got to the magazines, an' the engines to be kept goin', an' the ship to
be navigated, an' the wounded to be looked to. An' on top o' all this,
the ship had to be got into some kind o' fightin' trim in case any more
Huns come pokin' her way. I won't be havin' to tell you it was one bally
awful job, carryin' on like that in the dark, an' wi' half the ship's
company knocked out.

"When I saw it was the first lieutenant that seemed to be directin'
things, I took it the captain was done for, an' that was what everyone
thought till, all o' a sudden, he come wrigglin' out o' the wreck o' the
bridge--all messed up an' covered wi' blood, but not much hurt
otherways--an' began carryin' on just as if it was 'Gen'ral Quarters.'
Some cove wi' the stump o' his hand tied up wi' First Aid dressin' was
sent up to relieve me on the lookout, an' I was put to fightin' fires
an' clearin' up the wreck 'bove decks. As there ain't much to burn on a
'stroyer if the cordite ain't started, we were not long gettin' the
fires in hand, even wi' havin'--cause the hoses an' the fire-mains was
knocked out--to dip up water in buckets throwed over the side. Wi' the
wreckage, the most we could do was to dig out the dead an' wounded an'
rig up for connin' ship from aft.

"It was a nasty job when we started in on the wreck o' the forebridge,
for the witch-lights o' the short-circuit were still dancin' a cancan in
the smashed an' twisted steel plates an' girders, an' it kept a cove
lookin' lively to keep from switchin' some of the blue-green lightnin'
into his own frame by way o' his ax or saw. No one that had been on any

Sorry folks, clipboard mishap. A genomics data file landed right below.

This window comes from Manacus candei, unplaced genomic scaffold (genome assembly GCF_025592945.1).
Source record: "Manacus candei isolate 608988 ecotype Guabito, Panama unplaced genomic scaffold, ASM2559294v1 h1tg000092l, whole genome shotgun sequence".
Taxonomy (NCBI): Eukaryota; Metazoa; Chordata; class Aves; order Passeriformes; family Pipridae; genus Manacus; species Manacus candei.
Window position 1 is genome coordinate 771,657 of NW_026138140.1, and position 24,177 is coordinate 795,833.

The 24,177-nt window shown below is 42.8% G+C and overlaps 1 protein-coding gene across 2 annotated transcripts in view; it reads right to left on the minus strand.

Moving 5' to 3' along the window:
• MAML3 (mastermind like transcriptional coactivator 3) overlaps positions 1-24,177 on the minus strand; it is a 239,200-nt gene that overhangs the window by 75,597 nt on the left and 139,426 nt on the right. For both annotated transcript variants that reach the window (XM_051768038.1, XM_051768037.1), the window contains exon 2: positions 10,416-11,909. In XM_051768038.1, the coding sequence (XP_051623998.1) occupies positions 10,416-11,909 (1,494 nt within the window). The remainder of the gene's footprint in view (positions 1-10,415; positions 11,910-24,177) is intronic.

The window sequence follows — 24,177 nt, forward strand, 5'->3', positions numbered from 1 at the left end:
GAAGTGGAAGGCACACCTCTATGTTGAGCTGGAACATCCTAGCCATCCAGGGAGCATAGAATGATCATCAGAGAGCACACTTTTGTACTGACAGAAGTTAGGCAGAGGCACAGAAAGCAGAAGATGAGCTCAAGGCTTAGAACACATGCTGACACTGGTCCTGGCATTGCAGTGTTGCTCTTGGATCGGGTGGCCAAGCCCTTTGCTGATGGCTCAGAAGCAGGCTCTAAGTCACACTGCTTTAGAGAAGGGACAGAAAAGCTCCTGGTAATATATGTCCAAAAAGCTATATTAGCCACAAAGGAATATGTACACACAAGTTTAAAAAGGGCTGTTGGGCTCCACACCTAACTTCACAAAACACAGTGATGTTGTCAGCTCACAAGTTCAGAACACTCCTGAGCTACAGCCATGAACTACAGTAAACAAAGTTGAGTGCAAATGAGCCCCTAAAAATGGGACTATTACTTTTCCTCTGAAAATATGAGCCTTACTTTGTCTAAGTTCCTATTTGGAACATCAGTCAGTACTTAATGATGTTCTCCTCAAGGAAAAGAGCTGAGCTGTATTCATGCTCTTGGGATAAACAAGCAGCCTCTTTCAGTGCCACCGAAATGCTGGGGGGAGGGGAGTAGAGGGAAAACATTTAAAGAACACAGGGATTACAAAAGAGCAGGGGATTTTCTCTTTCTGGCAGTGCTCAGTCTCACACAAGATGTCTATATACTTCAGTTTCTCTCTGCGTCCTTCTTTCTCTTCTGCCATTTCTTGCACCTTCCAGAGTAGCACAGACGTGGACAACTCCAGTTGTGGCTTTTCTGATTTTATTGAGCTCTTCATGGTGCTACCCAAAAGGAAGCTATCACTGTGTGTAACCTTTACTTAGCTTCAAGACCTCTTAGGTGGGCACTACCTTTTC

part o' the bridge was wi'out some kind o' hurt, but the three dead was
a deal less than was to be expected. There was also three very bad
knocked up, an' on one o' them the surgeon--a young probasuner
R.N.V.R.--performed an operashun in the dark. It was a cove he was
'fraid to move wi'out tinkerin' up a bit, an' he pulled him thro' all
right in the end. One o' the crew of the foremost gun never turned up,
an' we figured he must have been lost overboard when she rammed.

"Pois'nous as it was workin' on deck, that wasn't a circumstance to what
it must have been carryin' on below. I didn't see nothin' o' that end o'
the show, thank Gawd, but every man as came out o' it alive said it was
just one livin' bloomin' hell, no less. There was a good number o' coves
who did things off han' that saved the ship from blowin' up, or burnin'
up, or sinkin', an' three o' the best o' 'em was a engine-room
artif'cer, a stoker P.O., and a stoker that was in the fore stokehold
when the bridge was pushed back an' carried away that funnel. They
ducked into their resp'rators, stuck to their posts a' kept the fans
goin' till the fumes was all cleared away. Nothin' else would have saved
the foremost boiler--an' wi' it the ship herself--blowin' up right then
an' there. Same way, gettin' on the jump in backin' up Number 3
bulkhead--the one that was holding back the whole North Sea--was all
that kept it from bulgin' in an' floodin' right back into the
stokeholds. It was the chief art'ficer engineer that took on that job,
an' it was him, too, that stopped up the gaps left by the knocking down